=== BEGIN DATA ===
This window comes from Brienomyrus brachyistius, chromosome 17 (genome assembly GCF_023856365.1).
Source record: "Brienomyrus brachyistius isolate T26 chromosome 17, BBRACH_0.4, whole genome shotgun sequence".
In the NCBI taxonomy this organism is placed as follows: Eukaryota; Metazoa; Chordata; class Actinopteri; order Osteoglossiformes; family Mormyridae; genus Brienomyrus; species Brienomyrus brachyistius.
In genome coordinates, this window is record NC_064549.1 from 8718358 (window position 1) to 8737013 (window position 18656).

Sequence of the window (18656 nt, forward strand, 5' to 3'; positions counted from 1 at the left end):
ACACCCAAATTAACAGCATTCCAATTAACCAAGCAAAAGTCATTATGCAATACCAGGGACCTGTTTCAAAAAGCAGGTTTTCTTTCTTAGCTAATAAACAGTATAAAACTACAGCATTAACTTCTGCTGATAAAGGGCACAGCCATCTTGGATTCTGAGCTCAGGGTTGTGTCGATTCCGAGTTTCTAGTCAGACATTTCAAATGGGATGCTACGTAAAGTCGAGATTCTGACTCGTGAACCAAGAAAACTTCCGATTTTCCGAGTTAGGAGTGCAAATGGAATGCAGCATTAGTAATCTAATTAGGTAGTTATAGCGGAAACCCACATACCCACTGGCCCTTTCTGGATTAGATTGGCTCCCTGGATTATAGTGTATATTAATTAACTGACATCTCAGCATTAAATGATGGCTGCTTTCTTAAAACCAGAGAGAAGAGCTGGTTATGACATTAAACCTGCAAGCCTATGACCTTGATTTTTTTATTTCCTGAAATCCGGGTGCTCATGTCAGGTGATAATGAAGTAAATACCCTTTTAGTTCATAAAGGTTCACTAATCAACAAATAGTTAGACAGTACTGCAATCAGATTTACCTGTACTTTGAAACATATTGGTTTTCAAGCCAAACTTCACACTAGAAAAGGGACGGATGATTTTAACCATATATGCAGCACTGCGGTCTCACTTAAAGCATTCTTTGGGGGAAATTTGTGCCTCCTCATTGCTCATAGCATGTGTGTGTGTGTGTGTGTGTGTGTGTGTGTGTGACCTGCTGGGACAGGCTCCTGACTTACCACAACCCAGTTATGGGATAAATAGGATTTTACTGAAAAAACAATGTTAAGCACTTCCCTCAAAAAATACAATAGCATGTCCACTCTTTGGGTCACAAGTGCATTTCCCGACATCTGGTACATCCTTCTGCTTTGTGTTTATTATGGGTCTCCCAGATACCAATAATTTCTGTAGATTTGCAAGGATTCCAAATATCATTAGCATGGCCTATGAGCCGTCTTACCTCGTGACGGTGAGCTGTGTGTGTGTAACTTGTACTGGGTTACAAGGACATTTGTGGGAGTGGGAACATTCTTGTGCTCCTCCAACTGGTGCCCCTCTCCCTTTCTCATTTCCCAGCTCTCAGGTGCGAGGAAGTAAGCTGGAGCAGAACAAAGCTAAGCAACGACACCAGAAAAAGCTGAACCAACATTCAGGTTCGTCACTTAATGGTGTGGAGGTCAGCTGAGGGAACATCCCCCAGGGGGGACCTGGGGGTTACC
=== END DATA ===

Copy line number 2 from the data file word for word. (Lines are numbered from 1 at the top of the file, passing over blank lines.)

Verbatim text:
Source record: "Brienomyrus brachyistius isolate T26 chromosome 17, BBRACH_0.4, whole genome shotgun sequence".